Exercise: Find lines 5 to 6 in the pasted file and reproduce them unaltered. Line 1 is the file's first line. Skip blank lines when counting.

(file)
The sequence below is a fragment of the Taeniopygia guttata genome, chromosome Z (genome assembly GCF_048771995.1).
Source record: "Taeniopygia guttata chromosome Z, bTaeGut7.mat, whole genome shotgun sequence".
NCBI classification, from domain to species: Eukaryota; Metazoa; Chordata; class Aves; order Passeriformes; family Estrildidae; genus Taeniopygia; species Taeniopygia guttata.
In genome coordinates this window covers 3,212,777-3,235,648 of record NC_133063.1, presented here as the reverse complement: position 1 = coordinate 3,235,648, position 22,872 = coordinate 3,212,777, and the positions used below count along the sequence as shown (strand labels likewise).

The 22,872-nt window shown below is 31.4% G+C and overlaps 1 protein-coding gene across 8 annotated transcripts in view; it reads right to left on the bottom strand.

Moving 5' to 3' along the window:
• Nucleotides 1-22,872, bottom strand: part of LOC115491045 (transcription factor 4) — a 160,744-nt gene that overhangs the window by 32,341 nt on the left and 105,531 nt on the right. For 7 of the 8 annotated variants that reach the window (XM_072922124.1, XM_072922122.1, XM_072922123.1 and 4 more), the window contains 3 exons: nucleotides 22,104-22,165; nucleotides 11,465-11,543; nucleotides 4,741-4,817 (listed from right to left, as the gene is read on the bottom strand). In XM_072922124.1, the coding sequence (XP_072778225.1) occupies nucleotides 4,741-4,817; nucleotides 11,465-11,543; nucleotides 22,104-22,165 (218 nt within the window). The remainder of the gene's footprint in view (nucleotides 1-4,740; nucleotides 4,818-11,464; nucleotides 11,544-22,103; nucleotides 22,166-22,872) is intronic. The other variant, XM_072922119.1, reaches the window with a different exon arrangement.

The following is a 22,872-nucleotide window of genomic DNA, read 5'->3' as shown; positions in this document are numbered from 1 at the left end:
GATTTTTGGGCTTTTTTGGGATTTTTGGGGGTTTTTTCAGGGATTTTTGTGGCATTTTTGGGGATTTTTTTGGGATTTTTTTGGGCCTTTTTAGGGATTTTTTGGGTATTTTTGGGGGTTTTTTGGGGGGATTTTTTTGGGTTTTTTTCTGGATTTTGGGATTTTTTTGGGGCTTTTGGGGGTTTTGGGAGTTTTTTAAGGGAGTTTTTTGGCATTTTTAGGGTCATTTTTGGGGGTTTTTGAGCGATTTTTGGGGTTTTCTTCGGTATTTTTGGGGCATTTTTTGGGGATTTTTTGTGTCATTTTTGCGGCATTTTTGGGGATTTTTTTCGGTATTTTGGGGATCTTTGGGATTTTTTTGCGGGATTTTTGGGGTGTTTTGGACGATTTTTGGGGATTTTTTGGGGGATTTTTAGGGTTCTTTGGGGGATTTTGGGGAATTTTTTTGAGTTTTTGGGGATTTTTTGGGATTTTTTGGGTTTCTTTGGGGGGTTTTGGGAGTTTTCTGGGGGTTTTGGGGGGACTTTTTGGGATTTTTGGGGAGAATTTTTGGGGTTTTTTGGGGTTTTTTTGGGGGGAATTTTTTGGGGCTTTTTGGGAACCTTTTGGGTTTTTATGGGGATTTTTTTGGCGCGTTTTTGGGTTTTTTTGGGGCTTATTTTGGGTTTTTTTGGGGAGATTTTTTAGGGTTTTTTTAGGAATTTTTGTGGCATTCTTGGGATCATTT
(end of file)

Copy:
The 22,872-nt window shown below is 31.4% G+C and overlaps 1 protein-coding gene across 8 annotated transcripts in view; it reads right to left on the bottom strand.

Moving 5' to 3' along the window: